Akram Khan created Kaash in 2002 as his first full-length work for his company, an attempt to fuse contemporary dance with his Indian kathak training. I saw it that year at the Queen Elizabeth Hall. What made a strong impression at the time were the brilliance of Khan as a dancer and the striking contributions of his collaborators. Kaash was very well received at the time, a real breakthrough piece. Now it has been revived and revised for his company and Khan no longer appears in it. He has stated he will give up performing altogether by 2018. It’s difficult to watch the work without recalling memories of his astonishing speed and fluency. However many of the audience (in this sold out run) will be viewing the work for the first time and judging its merits on how it is performed now.
Even without Khan’s charismatic presence Kaash is a fiercely physical and engrossing hour in the theatre, and the dancers, who have been performing in this revival since 2014, for the most part claim it as their own. It has been reworked for five performers rather than the original six, three women and two men. Many original features remain the same. Khan’s collaborators were the sculptor Anish Kapoor who designed the backdrop, and Nitin Sawhney who provided music and soundtrack. Kapoor’s giant black rectangle on the backdrop is visible as soon as we enter the auditorium. It almost seems to have a life of its own, seemingly becoming steadily deeper, even blacker, and threatening to suck the performers into its vortex. The lighting by Aideen Malone provides washes of red, yellow or blue to surround the black void, and corridors of white light for the performers to negotiate. Sawhney’s soundtrack ranges from whispers to thunderously loud cosmic rumblings that make the floor shake. This is appropriate for a work (Kaash means “if only”) that had its origins in thoughts about Hindu cosmology, theoretical physics and possible parallel universes. The soundtrack offers noises of destruction or possibly creation or but the dance itself offers no narrative.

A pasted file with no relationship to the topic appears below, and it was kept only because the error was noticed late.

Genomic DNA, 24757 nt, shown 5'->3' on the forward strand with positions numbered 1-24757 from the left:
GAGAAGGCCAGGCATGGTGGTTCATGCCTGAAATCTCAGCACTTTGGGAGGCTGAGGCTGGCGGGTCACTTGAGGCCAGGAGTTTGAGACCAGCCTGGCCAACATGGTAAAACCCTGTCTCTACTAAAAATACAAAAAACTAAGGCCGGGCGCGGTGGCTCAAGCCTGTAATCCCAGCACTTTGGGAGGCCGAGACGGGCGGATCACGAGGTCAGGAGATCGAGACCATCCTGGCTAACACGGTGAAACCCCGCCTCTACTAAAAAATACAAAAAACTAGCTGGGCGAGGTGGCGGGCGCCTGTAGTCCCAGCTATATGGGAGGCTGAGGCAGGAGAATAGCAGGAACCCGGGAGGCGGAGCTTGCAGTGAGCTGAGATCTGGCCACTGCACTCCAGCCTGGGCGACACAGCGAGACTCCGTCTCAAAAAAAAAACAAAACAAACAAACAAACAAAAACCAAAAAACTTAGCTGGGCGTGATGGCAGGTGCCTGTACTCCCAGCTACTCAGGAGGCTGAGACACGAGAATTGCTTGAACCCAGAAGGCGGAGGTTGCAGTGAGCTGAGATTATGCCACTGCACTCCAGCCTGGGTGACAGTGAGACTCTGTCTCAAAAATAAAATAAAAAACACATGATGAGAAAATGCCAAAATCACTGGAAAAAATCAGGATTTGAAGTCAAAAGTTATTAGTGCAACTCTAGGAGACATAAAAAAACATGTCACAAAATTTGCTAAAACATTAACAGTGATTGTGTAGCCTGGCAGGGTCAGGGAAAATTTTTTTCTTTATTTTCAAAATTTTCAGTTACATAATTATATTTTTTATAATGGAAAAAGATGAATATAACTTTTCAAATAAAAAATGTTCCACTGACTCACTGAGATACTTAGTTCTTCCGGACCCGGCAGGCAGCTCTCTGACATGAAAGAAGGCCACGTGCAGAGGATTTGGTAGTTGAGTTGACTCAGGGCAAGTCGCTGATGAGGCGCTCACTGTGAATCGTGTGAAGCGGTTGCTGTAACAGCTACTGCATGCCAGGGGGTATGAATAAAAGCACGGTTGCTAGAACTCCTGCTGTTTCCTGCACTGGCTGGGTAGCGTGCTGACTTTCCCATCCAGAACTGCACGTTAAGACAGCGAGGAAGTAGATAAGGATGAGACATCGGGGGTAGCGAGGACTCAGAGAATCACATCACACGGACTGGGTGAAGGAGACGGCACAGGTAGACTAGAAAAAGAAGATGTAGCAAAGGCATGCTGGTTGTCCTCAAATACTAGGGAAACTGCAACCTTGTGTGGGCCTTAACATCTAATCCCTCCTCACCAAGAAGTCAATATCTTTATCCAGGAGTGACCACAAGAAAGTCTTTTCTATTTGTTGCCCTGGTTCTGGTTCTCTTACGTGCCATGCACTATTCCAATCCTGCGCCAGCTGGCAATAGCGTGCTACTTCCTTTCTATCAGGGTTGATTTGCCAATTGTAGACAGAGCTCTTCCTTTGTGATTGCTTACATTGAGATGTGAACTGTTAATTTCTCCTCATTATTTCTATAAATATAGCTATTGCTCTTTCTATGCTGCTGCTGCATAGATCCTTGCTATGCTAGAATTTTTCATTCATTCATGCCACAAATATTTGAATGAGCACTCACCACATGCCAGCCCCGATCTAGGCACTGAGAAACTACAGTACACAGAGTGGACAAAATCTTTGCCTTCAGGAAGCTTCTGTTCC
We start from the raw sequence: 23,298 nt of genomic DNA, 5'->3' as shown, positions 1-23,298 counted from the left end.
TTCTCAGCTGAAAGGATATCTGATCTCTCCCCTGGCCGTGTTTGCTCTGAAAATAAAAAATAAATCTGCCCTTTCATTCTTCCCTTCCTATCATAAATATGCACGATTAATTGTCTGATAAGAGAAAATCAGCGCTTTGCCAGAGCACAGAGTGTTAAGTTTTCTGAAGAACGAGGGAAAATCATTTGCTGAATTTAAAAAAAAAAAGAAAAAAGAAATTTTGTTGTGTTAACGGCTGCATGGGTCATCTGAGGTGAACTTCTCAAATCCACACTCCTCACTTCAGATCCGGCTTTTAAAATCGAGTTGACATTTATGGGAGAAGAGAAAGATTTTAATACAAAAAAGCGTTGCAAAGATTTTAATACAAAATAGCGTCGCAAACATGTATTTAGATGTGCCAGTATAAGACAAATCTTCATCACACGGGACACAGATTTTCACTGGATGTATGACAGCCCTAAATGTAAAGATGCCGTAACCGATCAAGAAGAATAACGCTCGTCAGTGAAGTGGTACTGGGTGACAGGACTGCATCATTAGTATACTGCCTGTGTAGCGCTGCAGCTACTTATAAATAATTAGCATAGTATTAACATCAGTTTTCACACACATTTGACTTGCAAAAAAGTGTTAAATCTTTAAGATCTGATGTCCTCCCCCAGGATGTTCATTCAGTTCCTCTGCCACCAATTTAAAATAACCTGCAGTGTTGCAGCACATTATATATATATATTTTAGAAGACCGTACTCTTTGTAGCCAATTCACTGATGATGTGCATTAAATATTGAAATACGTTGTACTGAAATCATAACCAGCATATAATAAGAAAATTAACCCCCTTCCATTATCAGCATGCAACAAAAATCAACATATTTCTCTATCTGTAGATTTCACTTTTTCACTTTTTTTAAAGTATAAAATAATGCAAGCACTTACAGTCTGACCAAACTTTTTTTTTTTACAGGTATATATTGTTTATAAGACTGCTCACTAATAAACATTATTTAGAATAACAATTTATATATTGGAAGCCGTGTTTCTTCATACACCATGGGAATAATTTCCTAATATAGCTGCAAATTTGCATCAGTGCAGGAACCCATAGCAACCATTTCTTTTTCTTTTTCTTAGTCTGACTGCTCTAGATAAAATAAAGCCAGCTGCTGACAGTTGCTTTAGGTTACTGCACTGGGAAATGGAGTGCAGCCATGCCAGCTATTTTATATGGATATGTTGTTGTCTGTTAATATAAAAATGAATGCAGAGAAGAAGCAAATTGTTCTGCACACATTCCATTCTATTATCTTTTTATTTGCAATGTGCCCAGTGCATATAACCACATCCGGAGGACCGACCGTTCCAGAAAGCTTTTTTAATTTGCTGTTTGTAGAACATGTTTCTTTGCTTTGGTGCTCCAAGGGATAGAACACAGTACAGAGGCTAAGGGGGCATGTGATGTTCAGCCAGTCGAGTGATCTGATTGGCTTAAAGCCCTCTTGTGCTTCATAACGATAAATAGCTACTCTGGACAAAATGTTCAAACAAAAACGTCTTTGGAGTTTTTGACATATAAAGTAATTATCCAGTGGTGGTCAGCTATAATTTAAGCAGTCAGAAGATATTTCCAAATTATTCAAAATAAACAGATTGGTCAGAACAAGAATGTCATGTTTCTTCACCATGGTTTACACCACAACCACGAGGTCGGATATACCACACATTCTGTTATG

The work opens with one man standing gazing into the black void of the backdrop, lit from the side. Sawhney’s soundtrack is percussive and rumbling. In this first section, often one dancer is opposed against the other four. Sometimes a solo is watched by the rest, but often they turn their backs to the audience and gaze into the backdrop, a recurring theme. The dance language doesn’t differ much between the men and women. All wear black trousers. The men are bare-chested but wear wide skirts, and the women full skirted dresses, all set swirling by whirling turns.
The second section begins in silence with a long solo that then becomes a duet. This is the only glimpse of partnering in the piece where men and women seldom touch. Was the partnering perhaps added in the rework? One wonders how much the revised choreography incorporates newer ideas from Khan. One of the men covers his face with his hand in a gesture uncannily similar to one repeatedly used in Khan’s recent Until the Lions. This section appears more kathak influenced with its filigree hand gestures and the audible slap of feet against the floor. This is reinforced by a voiceover counting out the complex Indian rhythms. It’s disconcerting to realise that the voice is Khan’s. The dancers had made such a strong case for the work up to that point that it was jarring to be reminded of his absence.
The dancers are an interesting mix. Twin sisters Kristina Alleyne and Sadé Alleyne both originally trained as athletes and they have a full blooded physicality and uncompromising fierceness. Sun Hoon Kim is a complete contrast, a more ethereal presence, slowly unfurling his long pale arms and demonstrating his supple back.
The audience response was very positive. It’s impossible not to miss Khan the performer but his dancers have reanimated this work and make a persuasive case for the revival.